| 
  • If you are citizen of an European Union member nation, you may not use this service unless you are at least 16 years old.

  • Stop wasting time looking for files and revisions. Connect your Gmail, DriveDropbox, and Slack accounts and in less than 2 minutes, Dokkio will automatically organize all your file attachments. Learn more and claim your free account.

View
 

how to fix the world

Page history last edited by Andrew Alder 7 years ago

 

Some basic human rights that seem to slip under the radar from time to time.

 


 

100% Employment

 

The other day I was talking to a lovely, moral person, who I met in church, about unemployment. A successful businessman, he was saying that the optimum rate for unemployment was about 8%.

 

I'm afraid I saw red. This guy has not had an easy life, few do, but he hasn't had one of the hardest either. He's worked hard, and the system has rewarded him, and he thinks everyone should work as hard as he does and if they don't he shouldn't have to support them. And perhaps that's fair enough.

 

But, I said to him, there are about a hundred homes in the street in which this church stands. You're saying it's good for eight of them to be without a breadwinner, is that right? Yes, he said, that's right.

 

It got me thinking... what is the optimum rate of unemployment? I couldn't get away from zero. And the more I thought about it the better I liked it.

 

I told my father. He said I'd gone Marxist. No, Marxism is sexist and a failure. This is different. Oh, Marx had some good ideas and we've built on them, but he had some awful ones as well.

 

What happens if we do have no unemployment? Well, for a start we don't need trade unions. That appeals to me. I've tried them, I was forced to join one once in a closed shop, and I've joined voluntarily and idealistically on other occasions, and frankly they've been a dead loss. The union I was forced to join, the ABEU, wanted to abolish my job. For a bank teller to explain to a customer the workings of an ATM is akin to a man about to be executed telling his firing squad how to load and fire their automatic rifles, my first newsletter read. I'd been employed to help expand the computer system to cope with more ATMs, and I was forced to join an anti-technology union. Words fail me.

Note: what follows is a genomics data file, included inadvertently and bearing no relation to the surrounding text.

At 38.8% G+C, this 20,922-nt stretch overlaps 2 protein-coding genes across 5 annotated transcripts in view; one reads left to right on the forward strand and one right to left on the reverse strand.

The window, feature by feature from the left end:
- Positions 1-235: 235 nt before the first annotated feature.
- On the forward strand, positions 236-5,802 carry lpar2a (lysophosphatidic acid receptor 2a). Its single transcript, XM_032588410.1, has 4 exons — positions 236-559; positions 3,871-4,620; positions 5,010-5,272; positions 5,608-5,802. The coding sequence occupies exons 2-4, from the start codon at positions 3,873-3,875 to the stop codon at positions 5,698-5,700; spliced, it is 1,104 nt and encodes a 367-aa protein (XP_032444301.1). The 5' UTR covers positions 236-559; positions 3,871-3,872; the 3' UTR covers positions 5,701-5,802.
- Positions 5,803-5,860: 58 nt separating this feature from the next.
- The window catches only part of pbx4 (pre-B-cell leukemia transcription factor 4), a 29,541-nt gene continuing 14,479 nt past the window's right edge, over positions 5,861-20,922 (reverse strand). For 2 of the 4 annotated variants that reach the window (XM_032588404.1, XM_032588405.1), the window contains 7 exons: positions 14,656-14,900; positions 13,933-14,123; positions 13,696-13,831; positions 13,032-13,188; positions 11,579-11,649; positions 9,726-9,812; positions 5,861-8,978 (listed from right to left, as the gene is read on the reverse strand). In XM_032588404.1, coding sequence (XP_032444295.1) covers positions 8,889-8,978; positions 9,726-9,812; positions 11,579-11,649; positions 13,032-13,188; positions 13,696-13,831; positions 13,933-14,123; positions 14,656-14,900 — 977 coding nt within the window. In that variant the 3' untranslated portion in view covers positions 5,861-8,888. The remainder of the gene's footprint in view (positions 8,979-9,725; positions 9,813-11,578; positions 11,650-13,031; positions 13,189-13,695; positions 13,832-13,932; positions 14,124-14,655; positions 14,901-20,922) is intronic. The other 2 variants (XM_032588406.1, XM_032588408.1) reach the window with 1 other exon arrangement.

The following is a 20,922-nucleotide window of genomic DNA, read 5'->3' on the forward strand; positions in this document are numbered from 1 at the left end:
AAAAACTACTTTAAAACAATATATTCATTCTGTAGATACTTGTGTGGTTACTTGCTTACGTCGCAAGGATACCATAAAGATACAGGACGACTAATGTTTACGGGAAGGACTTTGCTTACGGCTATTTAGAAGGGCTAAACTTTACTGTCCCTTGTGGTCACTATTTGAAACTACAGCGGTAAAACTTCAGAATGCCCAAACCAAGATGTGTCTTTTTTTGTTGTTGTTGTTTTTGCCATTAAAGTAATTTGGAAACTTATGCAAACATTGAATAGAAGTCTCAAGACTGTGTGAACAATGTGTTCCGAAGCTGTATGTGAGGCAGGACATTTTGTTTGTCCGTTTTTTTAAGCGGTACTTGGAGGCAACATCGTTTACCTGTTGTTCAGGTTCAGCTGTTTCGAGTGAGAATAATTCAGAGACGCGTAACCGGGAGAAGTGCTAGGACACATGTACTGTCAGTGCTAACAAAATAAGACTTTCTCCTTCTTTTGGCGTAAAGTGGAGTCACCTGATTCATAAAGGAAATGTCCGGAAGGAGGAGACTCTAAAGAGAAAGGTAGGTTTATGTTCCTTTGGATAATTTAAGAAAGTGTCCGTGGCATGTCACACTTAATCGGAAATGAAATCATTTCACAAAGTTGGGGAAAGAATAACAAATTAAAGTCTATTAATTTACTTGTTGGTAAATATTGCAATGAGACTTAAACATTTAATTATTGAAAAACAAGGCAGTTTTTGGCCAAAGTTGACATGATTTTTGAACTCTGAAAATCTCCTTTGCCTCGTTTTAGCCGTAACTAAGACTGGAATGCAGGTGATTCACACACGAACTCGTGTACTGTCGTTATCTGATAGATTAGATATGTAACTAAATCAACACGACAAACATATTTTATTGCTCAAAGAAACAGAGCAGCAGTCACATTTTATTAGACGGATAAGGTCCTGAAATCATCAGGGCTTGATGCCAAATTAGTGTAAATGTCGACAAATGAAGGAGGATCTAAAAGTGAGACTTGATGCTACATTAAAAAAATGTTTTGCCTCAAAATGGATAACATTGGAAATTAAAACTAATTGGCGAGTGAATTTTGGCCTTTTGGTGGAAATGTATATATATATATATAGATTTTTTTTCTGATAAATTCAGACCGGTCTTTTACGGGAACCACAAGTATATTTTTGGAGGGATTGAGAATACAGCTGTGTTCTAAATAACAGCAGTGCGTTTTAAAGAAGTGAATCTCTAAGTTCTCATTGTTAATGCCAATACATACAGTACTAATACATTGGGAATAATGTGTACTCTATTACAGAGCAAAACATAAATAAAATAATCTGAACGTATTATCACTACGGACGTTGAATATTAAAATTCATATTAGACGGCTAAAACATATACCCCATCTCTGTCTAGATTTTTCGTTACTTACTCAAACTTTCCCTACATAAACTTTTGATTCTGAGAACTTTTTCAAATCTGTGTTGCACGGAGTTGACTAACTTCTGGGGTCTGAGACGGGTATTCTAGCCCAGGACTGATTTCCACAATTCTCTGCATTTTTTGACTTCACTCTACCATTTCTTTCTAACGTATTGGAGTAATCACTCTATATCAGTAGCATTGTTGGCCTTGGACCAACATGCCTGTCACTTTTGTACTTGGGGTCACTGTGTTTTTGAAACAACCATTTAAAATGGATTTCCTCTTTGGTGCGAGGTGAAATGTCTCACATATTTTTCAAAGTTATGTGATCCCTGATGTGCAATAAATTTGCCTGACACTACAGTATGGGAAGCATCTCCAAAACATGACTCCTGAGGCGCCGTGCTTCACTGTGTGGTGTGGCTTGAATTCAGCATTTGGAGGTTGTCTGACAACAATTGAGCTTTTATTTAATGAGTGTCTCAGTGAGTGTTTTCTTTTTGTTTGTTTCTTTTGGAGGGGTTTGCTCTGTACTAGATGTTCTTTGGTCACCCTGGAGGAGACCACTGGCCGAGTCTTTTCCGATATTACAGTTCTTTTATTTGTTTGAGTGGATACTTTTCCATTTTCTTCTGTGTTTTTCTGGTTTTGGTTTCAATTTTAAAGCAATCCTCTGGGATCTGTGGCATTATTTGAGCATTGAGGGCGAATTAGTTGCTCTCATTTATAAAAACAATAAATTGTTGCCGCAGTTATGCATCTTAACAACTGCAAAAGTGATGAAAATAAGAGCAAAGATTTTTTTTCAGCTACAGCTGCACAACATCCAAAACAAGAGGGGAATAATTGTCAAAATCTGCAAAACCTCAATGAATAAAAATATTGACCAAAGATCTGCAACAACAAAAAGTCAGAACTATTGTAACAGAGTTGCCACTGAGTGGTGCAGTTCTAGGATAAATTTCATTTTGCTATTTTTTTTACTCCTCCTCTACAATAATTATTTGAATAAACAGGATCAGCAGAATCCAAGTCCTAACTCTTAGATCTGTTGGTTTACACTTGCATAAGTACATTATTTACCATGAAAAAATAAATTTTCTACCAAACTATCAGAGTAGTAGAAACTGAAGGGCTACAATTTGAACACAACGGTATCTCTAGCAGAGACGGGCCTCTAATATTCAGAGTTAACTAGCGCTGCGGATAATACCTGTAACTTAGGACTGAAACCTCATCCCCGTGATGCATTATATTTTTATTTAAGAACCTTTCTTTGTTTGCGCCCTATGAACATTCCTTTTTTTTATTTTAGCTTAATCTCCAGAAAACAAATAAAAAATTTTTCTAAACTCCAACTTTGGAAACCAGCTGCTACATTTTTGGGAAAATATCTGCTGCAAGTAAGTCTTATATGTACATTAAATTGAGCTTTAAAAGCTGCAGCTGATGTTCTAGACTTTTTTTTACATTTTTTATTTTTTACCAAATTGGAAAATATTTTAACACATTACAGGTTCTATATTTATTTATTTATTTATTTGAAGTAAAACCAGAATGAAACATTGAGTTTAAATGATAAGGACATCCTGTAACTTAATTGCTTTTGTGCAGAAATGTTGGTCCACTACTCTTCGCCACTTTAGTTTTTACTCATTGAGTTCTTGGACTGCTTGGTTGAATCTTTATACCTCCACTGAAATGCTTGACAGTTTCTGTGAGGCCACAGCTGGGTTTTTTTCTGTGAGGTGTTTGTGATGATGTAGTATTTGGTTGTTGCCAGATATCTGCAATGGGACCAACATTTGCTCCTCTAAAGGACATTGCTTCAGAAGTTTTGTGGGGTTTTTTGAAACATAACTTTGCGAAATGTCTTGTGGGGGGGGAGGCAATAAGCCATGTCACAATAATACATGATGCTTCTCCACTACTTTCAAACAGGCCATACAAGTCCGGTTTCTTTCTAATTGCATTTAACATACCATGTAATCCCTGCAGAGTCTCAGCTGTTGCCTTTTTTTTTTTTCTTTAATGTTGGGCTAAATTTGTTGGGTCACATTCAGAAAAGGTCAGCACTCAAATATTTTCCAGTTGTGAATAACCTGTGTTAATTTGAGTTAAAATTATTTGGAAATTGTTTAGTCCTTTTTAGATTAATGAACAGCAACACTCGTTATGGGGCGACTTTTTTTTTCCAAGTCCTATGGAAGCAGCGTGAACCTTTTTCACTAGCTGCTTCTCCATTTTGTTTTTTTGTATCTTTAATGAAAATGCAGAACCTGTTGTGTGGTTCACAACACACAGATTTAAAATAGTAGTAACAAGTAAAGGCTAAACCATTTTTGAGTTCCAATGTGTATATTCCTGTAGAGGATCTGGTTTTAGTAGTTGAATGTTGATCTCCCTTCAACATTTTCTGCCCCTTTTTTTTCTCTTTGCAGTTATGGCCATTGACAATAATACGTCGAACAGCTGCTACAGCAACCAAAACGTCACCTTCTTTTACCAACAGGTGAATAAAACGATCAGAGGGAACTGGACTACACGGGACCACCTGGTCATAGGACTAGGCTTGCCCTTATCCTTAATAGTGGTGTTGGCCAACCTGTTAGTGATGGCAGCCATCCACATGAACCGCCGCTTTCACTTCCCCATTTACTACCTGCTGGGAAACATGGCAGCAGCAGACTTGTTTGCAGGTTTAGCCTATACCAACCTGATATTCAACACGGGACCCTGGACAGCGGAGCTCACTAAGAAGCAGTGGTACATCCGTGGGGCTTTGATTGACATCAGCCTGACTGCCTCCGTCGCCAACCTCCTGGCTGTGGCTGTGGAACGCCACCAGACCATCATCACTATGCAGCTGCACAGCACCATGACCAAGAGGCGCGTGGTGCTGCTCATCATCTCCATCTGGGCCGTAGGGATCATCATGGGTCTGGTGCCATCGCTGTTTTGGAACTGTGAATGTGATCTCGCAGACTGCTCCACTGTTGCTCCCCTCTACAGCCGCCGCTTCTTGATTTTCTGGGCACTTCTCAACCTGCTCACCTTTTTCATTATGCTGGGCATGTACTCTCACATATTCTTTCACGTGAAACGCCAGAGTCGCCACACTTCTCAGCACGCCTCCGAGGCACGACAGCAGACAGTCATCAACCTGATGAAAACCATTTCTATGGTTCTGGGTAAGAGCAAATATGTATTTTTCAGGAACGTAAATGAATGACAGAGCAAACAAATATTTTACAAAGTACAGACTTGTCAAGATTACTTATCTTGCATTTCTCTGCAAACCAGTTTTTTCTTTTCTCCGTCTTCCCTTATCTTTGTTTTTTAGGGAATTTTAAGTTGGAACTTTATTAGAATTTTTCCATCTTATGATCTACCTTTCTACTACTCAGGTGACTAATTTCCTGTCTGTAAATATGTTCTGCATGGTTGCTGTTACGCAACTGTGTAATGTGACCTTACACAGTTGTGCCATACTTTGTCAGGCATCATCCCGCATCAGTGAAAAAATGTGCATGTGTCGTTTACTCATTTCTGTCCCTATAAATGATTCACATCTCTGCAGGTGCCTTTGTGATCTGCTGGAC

Oh, so you just got off to a bad start? No, that wasn't the start. In a previous workplace, the union I could have joined was against flexible working hours. The reason seemed to be that one powerful union organiser didn't want his car pool mucked up. Every other member wanted flexible working hours, but he'd managed to become the rep on the committee. The appalling thing wasn't that it happened. The appalling thing is that no unionist I spoke to found it surprising or even worthy of criticism.

 

Several other unions onsite were anti-nuclear. The site? The Australian Atomic Energy Commission. They wanted to put all,of their members there out of work. 

 

But when the ABEU incompetently violated the closed shop agreement and I was free to leave, I didn't. I actually think unions are a good idea. So I kept paying my dues, until I was retrenched. I immediately contacted the union. They had absolutely no interest in helping me. They said, well you'll have to resign from the union. I said, wait a minute, I intend to remain in the industry, can't I remain in the union? Idealistic to the last, wasn't I? They said, oh of course, we'll put you on the list of unemployed members, and you'll pay no dues, but you must contact us if you get another job and if it's not one we cover you'll have to resign anyway, but if we do cover it you can start paying dues again.

 

It sounded OK until I did get a job they covered. They had no record of my ten years' previous membership, but were happy for me to apply to join. I didn't.

 

What were the union officials doing with their time? I guess they were opposing ATMs, and nuclear power, and flexible working hours. They certainly weren't taking any interest in their members or our jobs.

 

But I still think unions are a good idea. I wished I'd had an effective one on several occasions (both when I was a member and when I wasn't). They're needed, but they just aren't working. So in a sense we have the worst of both worlds. We put up with the overheads of the union system, we feel reassured that they are giving our workplaces at least some protection, and frankly, we don't have any protection at all, in my experience. 

 

But... suppose we did have 0% unemployment? Then we simply wouldn't need unions. Employers would need to give decent conditions, because if they didn't, they'd have no staff. The unfair advantage employers have in negotiations would be very nicely balanced. Negotiations would become win-win. Unions may be a good idea, but not needing them is a much better one.